I found myself looking up a list of all the films based originally on comics for an article I was going to do for another site. The obvious Marvel and DC canon majority aside, I learned that there were a few titles that had found a way to distance themselves from their comic origin; works like my childhood favorite The Men in Black and the so odd that it must be true A History of Violence are both examples. One could say that Ghost World fits a similar bill, but I tend to hear that film brought up exclusively as a comic adaption more often than not. But now is not the time to prattle on about film, for I have a comic to review; you folks might have caught on that I have in hand 1991’s The Mask.
To find the origin of the Mask, I dug up that Dark Horse founder Mike Richardson created the idea of what would later become known as The Masque in the pages of Dark Horse Presents in the mid-80. Time passed and the most recognizable (and what is currently receiving my spot light focus) is its true start in 1991, this time written by John Arcudi and drawn by Doug Mahnke, creators of the tonally similar Major Bummer. I felt the need to limit this review to what is collected in the first omnibus volume (containing The Mask, The Mask Returns, and The Mask Strikes Back), so I will list off the various colorists and inkers later down the line.
Spastic sweater vest wearer Stanley Ipkiss has found himself at his wit’s end. After attempting to buy his girlfriend Katherine a jade colored mask as an apology gift, he is beaten up by a local biker gang for calling them out for soaking his car. With comedic depictions of how he would like to get back at them filling his head, Stanley hears a voice coming from the mask whilst at the door to Katherine’s apartment. He plays it off as nothing but later that night after giving Katherine the mask, he finds that it has moved to meet him during a midnight bath room break. Curiosity takes over Stanley decides to put on the mask, turning into a similarly jade headed being bestowed with invulnerability, super human reflexes, the ability to manifest matter from nothing, wear skin copies of people’s faces, and most important of all, some rather quick humor.
As one would expect, Stanley’s new powers push him to reenact all those funny man-slaughter related machinations that he had early towards that biker gang, and he does just that. And by that I mean he finds small thing that people have done in his life and kills them outright to justify his personal world. But as one would have it, comically butchering tons of people in a town gets you the attention of the cops, specifically Lieutenant Kellaway, and the moniker of “Big Head” to some up your killing spree. Not to delve too deep, but Ipkiss is not long for this world, and the rest of the mask’s journey takes place on the faces of others. Boy does that mask get around!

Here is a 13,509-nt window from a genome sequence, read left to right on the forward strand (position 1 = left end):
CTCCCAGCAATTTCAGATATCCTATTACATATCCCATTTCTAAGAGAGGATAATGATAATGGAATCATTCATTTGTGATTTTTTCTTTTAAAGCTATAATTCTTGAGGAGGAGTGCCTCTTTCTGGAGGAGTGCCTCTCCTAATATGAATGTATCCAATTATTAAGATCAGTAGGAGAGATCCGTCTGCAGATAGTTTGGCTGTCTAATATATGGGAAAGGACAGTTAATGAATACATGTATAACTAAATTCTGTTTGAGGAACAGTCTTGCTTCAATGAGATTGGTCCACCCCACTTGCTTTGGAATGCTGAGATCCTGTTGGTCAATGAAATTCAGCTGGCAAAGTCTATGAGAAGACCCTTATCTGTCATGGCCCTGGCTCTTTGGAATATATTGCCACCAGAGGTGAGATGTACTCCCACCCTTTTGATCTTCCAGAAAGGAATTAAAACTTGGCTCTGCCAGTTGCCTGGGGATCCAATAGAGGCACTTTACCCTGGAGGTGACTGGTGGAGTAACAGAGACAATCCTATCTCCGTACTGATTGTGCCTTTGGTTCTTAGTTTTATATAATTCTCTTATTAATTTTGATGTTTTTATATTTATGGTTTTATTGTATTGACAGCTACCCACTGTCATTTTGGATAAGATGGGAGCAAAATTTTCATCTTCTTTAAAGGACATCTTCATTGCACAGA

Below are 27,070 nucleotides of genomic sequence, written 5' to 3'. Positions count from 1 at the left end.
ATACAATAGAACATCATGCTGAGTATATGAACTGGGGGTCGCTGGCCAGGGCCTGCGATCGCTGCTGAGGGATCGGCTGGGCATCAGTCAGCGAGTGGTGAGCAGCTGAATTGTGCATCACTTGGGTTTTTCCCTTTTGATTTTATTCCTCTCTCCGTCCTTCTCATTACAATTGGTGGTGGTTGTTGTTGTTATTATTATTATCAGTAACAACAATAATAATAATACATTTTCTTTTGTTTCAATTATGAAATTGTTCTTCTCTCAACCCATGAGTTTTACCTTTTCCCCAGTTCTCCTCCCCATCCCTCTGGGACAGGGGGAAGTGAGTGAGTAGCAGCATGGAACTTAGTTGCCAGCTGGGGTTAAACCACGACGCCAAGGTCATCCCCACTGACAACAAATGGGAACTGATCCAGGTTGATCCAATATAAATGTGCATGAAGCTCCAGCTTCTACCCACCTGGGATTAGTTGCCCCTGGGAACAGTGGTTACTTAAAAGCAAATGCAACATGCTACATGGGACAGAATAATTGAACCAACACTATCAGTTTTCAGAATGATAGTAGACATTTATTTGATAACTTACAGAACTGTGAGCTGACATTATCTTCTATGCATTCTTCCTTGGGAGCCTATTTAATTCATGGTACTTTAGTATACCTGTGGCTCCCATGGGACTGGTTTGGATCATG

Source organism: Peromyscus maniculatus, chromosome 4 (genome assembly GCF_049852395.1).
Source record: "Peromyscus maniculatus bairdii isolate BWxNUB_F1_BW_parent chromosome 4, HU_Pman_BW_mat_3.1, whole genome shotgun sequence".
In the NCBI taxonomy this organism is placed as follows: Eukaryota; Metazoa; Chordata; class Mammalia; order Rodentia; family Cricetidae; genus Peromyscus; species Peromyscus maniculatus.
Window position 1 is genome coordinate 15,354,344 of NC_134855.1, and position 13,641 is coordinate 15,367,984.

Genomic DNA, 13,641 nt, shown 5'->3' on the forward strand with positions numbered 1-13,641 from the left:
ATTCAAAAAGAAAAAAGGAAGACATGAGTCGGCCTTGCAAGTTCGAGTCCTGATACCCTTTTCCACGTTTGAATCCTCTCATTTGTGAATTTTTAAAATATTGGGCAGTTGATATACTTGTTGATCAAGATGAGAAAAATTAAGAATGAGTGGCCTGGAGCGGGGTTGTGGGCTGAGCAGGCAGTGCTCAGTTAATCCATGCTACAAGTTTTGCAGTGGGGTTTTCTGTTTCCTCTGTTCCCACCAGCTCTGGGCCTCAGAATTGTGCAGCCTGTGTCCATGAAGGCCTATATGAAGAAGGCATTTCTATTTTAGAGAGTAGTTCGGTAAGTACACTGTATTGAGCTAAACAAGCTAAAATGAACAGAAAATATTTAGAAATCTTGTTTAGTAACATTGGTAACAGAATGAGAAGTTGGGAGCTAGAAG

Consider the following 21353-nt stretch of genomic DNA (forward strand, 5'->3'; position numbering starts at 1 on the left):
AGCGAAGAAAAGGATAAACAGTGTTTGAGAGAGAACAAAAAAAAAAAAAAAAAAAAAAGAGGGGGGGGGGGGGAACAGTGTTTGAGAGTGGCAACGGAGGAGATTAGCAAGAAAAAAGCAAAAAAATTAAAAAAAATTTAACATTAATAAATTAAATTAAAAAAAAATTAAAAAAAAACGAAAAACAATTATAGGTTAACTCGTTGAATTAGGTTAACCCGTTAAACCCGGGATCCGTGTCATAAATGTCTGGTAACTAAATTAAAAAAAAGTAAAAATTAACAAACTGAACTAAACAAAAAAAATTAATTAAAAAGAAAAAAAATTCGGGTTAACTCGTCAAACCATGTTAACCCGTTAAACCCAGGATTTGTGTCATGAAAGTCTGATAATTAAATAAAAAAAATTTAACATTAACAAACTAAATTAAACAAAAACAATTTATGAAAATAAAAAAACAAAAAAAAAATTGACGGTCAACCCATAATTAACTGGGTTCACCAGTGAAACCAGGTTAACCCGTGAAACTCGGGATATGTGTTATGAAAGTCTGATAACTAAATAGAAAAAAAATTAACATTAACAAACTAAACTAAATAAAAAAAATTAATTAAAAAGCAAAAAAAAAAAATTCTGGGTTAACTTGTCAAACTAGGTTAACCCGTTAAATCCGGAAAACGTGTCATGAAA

When writing about The Mask, it is just easier to write about the mask’s impression and one sole antagonist. See, the mask will be defined by the user in distinct ways, with Frank Sinatra impressions stemming from one person to a pot related trippy world of another. What makes it great is that these traits translate over much later down the line. The only real threat to the Big Head menace is Solomon Grundy…I mean Walter, a mafia enforcer with mountainous size and high tolerance for pain (both given and self-inflicted). What makes Walter interesting is that his silent visage started as a no-name goon, but I felt that John Arcudi thought to himself, “Hmmm…I can use him”, and those we have Big Head’s first real adversary.
Starting in order from what is listed above, Matt Webb’s faded colors stands out first as unattractive and stark, but features nice touches like letting sprayed blood breach the panel barriers. Chris Chalenor’s use of pure color per object is personally my favorite companion to Doug Mahnke’s sharp line work, allowing for some great detailed facial expressions. Colorist Gregory Wright and Inkers Keith Williams and Rich Perrotta help to give Mahnke’s work that extra leg of color and object-oriented flare, a must for the constant mask sharing that goes on during their run.
Pros: This comic is able to keep up an interconnecting story that keeps its world distinct; while continuing to not suffer from the narrative dilemmas fourth wall breaking humor provides. Each part is visually distinctive, championing both great color and visual innovation. The epitome of fun in a comic that is still capable of taking itself seriously.
Cons: Doug Mahnke’s artwork progresses greatly over the comics run, but that spit polish looks to be much-needed during the entire Ipkiss arc. This may prove to be far too random for readers not able to wrap their heads around a persona that expects the rest of the world to do the serious acting for them.
The Mask spawned tons of limited series and spin-offs (like the one where Walter shouts for Major, something I would kill to read), but the Part 1 omnibus from Dark Horse that I have concludes what is considered the creators original run. I know that you are tired of me writing about this Internet, but how come I cannot get any non-Jim Carrey Mask replica busts even though this franchise was huge in the 90’s? How can a comic as great as The Mask not call forth even one new piece of merchandise, while Wonder Woman finds herself with enough modeled entities to fill a room (a sight that reflects a friend of mine’s office). Oh, the comic itself, there is no reason why you should not already have this figure of American comic history.